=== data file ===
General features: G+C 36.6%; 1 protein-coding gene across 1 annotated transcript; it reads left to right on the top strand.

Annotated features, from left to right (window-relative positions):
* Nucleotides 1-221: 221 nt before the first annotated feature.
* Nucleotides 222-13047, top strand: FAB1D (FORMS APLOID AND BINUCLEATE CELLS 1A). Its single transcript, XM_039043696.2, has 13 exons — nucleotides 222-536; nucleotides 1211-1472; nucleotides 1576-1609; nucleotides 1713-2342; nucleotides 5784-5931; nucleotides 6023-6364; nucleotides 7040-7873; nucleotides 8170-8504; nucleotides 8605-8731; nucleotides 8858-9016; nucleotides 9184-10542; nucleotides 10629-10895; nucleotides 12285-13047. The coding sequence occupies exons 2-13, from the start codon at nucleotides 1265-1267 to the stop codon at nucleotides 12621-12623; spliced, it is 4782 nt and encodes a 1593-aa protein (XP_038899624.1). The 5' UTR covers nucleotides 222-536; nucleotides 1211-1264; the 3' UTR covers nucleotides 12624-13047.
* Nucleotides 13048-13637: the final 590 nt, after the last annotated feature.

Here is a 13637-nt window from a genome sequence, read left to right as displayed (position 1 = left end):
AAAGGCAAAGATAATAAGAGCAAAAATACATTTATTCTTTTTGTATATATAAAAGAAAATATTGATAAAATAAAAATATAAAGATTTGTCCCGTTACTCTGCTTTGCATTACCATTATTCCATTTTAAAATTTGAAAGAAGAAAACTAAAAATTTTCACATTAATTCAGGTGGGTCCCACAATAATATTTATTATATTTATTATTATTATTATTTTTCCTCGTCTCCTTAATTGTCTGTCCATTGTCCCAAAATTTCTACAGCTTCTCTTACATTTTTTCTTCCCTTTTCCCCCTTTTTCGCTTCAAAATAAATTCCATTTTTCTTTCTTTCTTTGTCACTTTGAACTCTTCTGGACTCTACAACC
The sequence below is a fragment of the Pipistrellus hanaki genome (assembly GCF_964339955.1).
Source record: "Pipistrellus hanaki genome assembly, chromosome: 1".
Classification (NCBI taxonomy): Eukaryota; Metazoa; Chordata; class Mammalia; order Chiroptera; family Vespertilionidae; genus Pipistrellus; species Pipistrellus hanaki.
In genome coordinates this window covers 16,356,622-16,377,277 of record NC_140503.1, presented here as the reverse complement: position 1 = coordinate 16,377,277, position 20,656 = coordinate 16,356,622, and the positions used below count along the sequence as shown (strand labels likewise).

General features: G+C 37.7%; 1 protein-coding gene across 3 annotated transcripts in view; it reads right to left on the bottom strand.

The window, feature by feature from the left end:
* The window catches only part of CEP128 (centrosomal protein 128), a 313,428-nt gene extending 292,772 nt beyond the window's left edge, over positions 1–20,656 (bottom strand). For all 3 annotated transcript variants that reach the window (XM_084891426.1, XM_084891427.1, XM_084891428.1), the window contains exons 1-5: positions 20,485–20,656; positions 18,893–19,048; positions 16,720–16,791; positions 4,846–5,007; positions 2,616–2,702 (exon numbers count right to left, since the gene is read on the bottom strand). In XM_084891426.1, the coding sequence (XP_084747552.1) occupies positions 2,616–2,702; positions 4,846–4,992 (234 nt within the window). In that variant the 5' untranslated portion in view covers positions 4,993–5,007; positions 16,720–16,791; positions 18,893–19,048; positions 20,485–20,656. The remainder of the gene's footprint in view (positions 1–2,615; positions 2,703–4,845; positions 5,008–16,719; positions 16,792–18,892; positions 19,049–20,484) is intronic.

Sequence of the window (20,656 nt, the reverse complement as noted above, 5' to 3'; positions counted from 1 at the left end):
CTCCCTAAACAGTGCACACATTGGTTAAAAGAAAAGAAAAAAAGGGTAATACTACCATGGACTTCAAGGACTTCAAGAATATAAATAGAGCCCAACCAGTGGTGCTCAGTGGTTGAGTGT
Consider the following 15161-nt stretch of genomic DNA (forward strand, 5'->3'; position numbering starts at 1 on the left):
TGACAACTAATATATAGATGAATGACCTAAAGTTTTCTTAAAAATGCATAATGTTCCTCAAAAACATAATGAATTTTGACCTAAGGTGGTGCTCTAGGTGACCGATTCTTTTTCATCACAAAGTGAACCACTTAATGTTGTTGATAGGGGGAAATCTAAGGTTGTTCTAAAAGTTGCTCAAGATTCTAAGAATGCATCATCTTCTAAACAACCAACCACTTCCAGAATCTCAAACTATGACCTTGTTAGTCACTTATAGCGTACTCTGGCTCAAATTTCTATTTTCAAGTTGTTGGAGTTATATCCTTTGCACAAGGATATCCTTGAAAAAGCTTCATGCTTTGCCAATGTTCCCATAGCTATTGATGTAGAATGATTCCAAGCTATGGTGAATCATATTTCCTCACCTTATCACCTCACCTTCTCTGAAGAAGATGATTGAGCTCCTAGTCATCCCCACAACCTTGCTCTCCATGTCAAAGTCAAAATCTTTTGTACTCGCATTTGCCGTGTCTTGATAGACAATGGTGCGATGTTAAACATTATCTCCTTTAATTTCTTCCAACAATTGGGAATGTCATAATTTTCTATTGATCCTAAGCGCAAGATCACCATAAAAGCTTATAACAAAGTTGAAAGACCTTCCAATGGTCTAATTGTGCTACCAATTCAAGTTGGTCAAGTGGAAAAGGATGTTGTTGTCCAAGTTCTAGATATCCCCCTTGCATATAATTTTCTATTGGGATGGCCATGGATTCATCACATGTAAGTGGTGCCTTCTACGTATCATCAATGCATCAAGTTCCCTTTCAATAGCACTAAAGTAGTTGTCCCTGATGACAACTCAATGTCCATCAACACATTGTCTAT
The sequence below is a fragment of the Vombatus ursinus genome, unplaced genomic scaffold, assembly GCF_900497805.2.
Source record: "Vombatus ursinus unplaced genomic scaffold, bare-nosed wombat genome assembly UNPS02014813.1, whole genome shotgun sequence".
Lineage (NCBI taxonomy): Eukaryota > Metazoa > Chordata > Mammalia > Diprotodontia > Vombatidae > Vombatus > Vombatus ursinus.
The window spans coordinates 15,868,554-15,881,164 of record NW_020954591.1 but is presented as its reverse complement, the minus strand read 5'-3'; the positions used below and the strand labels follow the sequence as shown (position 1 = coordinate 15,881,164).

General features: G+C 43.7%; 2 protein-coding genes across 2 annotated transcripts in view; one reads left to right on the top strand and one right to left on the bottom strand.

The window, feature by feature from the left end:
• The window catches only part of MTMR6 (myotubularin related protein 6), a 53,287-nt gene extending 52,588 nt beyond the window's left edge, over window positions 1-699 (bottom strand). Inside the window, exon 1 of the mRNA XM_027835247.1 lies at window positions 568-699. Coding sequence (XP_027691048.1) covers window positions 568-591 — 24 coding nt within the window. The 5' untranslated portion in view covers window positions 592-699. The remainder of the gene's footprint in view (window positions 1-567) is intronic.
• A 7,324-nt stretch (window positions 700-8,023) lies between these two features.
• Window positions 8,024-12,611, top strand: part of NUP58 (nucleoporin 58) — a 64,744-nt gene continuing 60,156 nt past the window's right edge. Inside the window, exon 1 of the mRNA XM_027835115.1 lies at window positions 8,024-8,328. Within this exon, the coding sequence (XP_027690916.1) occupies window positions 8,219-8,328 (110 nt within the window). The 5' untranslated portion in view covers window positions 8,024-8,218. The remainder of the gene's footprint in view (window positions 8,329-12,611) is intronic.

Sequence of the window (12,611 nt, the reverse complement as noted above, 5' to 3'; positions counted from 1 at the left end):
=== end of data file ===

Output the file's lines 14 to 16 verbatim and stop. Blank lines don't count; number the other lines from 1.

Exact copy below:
* The window catches only part of CEP128 (centrosomal protein 128), a 313,428-nt gene extending 292,772 nt beyond the window's left edge, over positions 1–20,656 (bottom strand). For all 3 annotated transcript variants that reach the window (XM_084891426.1, XM_084891427.1, XM_084891428.1), the window contains exons 1-5: positions 20,485–20,656; positions 18,893–19,048; positions 16,720–16,791; positions 4,846–5,007; positions 2,616–2,702 (exon numbers count right to left, since the gene is read on the bottom strand). In XM_084891426.1, the coding sequence (XP_084747552.1) occupies positions 2,616–2,702; positions 4,846–4,992 (234 nt within the window). In that variant the 5' untranslated portion in view covers positions 4,993–5,007; positions 16,720–16,791; positions 18,893–19,048; positions 20,485–20,656. The remainder of the gene's footprint in view (positions 1–2,615; positions 2,703–4,845; positions 5,008–16,719; positions 16,792–18,892; positions 19,049–20,484) is intronic.

Sequence of the window (20,656 nt, the reverse complement as noted above, 5' to 3'; positions counted from 1 at the left end):
CTCCCTAAACAGTGCACACATTGGTTAAAAGAAAAGAAAAAAAGGGTAATACTACCATGGACTTCAAGGACTTCAAGAATATAAATAGAGCCCAACCAGTGGTGCTCAGTGGTTGAGTGT